that release of endogenous zinc may contribute to the induction of heat shock proteins observed in brain after seizures or ischemia. As a separate consideration, zinc is an agent that could potentially be used to induce stress protein expression in brain and thereby facilitate study of possible protective effects of these proteins. The present study uses primary astrocyte cultures to examine the conditions under which zinc may induce HSP72 expression in brain.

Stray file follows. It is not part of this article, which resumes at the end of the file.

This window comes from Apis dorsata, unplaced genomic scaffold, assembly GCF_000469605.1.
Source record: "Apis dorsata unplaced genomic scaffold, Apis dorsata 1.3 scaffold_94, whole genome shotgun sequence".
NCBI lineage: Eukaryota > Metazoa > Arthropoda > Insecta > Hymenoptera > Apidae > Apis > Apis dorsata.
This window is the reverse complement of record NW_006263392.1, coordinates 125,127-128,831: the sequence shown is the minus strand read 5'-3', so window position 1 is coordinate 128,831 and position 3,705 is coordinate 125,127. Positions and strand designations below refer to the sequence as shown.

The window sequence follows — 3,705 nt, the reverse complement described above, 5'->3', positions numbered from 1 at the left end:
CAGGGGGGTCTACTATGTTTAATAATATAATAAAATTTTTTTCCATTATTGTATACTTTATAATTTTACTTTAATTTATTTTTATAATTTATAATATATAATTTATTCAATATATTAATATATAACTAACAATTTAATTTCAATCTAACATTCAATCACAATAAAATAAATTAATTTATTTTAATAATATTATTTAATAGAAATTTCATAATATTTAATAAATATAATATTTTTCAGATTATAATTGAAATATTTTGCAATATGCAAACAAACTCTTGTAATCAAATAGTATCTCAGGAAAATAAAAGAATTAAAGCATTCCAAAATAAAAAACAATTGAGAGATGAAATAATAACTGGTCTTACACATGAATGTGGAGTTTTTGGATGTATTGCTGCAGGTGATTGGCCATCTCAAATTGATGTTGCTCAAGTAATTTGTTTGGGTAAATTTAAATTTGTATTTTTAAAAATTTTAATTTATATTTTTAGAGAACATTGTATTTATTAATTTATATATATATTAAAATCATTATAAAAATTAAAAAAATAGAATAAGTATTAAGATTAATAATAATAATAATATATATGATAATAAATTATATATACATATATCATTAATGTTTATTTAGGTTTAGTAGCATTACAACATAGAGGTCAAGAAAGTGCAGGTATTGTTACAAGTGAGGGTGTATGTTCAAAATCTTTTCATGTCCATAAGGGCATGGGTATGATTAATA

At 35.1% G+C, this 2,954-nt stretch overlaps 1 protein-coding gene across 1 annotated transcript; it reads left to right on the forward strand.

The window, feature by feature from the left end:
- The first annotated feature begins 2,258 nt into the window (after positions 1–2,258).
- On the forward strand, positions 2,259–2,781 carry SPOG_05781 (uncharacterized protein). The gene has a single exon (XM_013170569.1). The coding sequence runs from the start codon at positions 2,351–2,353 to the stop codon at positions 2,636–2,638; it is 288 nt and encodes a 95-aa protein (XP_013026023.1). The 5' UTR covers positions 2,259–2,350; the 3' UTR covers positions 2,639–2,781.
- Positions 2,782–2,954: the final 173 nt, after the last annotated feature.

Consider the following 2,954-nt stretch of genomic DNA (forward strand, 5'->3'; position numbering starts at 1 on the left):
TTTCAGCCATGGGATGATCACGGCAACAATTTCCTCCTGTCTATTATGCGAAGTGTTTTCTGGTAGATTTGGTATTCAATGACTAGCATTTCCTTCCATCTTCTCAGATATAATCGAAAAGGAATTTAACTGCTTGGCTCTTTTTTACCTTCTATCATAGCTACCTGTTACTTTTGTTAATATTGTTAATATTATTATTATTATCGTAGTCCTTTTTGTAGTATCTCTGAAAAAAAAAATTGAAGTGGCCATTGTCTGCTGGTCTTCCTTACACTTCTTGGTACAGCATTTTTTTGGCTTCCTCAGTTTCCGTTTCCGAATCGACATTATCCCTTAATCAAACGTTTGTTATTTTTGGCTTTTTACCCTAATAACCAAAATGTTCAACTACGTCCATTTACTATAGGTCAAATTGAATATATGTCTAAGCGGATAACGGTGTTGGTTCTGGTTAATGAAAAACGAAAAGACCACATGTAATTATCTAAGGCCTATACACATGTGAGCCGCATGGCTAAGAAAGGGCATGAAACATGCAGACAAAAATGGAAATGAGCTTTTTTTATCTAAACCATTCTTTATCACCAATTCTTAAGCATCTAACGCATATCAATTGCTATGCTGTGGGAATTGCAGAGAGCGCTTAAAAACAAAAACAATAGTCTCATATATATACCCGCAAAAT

faces was evaluated by preparing dilute (0-500 pM) solutions in EBSS and storing them in polypropylene tubes. These solutions were equilibrated to 5% C02 at 37°C prior t o use. Assessment of Cell Survival